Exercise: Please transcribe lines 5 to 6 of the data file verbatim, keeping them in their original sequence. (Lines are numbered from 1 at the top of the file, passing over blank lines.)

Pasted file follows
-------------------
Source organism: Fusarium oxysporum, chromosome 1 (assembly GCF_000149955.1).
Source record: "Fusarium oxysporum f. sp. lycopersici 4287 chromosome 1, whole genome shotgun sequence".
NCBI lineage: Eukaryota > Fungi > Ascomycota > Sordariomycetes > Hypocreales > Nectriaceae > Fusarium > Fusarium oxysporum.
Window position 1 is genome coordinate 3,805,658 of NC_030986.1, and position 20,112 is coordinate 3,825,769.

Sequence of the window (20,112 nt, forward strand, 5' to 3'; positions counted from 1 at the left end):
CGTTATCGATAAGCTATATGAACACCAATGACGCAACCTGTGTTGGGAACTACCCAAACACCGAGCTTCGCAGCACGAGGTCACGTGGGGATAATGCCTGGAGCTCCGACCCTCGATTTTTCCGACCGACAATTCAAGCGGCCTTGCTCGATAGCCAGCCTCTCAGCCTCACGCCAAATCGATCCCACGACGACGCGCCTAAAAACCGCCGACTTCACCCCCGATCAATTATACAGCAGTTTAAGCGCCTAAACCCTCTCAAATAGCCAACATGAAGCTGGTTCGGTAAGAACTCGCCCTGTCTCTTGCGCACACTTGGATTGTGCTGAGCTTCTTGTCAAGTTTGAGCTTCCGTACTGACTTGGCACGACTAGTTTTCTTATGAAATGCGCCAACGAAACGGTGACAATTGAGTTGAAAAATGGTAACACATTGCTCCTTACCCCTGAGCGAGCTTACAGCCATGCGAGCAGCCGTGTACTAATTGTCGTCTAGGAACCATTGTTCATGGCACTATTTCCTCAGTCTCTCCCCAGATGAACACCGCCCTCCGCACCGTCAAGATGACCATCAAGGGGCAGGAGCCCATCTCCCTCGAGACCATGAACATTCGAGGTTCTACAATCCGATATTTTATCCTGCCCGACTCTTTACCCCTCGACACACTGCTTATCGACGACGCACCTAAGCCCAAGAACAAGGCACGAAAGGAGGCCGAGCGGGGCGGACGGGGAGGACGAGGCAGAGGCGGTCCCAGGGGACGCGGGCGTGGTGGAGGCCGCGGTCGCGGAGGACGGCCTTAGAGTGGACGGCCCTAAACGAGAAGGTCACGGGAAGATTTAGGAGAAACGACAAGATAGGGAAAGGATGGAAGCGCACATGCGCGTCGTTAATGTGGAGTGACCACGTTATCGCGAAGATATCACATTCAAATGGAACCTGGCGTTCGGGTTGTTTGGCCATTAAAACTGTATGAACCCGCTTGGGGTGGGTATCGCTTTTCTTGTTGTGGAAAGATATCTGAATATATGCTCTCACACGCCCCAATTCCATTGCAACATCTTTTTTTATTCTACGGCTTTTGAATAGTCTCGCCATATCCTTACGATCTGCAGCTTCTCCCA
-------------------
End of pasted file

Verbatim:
Sequence of the window (20,112 nt, forward strand, 5' to 3'; positions counted from 1 at the left end):
CGTTATCGATAAGCTATATGAACACCAATGACGCAACCTGTGTTGGGAACTACCCAAACACCGAGCTTCGCAGCACGAGGTCACGTGGGGATAATGCCTGGAGCTCCGACCCTCGATTTTTCCGACCGACAATTCAAGCGGCCTTGCTCGATAGCCAGCCTCTCAGCCTCACGCCAAATCGATCCCACGACGACGCGCCTAAAAACCGCCGACTTCACCCCCGATCAATTATACAGCAGTTTAAGCGCCTAAACCCTCTCAAATAGCCAACATGAAGCTGGTTCGGTAAGAACTCGCCCTGTCTCTTGCGCACACTTGGATTGTGCTGAGCTTCTTGTCAAGTTTGAGCTTCCGTACTGACTTGGCACGACTAGTTTTCTTATGAAATGCGCCAACGAAACGGTGACAATTGAGTTGAAAAATGGTAACACATTGCTCCTTACCCCTGAGCGAGCTTACAGCCATGCGAGCAGCCGTGTACTAATTGTCGTCTAGGAACCATTGTTCATGGCACTATTTCCTCAGTCTCTCCCCAGATGAACACCGCCCTCCGCACCGTCAAGATGACCATCAAGGGGCAGGAGCCCATCTCCCTCGAGACCATGAACATTCGAGGTTCTACAATCCGATATTTTATCCTGCCCGACTCTTTACCCCTCGACACACTGCTTATCGACGACGCACCTAAGCCCAAGAACAAGGCACGAAAGGAGGCCGAGCGGGGCGGACGGGGAGGACGAGGCAGAGGCGGTCCCAGGGGACGCGGGCGTGGTGGAGGCCGCGGTCGCGGAGGACGGCCTTAGAGTGGACGGCCCTAAACGAGAAGGTCACGGGAAGATTTAGGAGAAACGACAAGATAGGGAAAGGATGGAAGCGCACATGCGCGTCGTTAATGTGGAGTGACCACGTTATCGCGAAGATATCACATTCAAATGGAACCTGGCGTTCGGGTTGTTTGGCCATTAAAACTGTATGAACCCGCTTGGGGTGGGTATCGCTTTTCTTGTTGTGGAAAGATATCTGAATATATGCTCTCACACGCCCCAATTCCATTGCAACATCTTTTTTTATTCTACGGCTTTTGAATAGTCTCGCCATATCCTTACGATCTGCAGCTTCTCCCA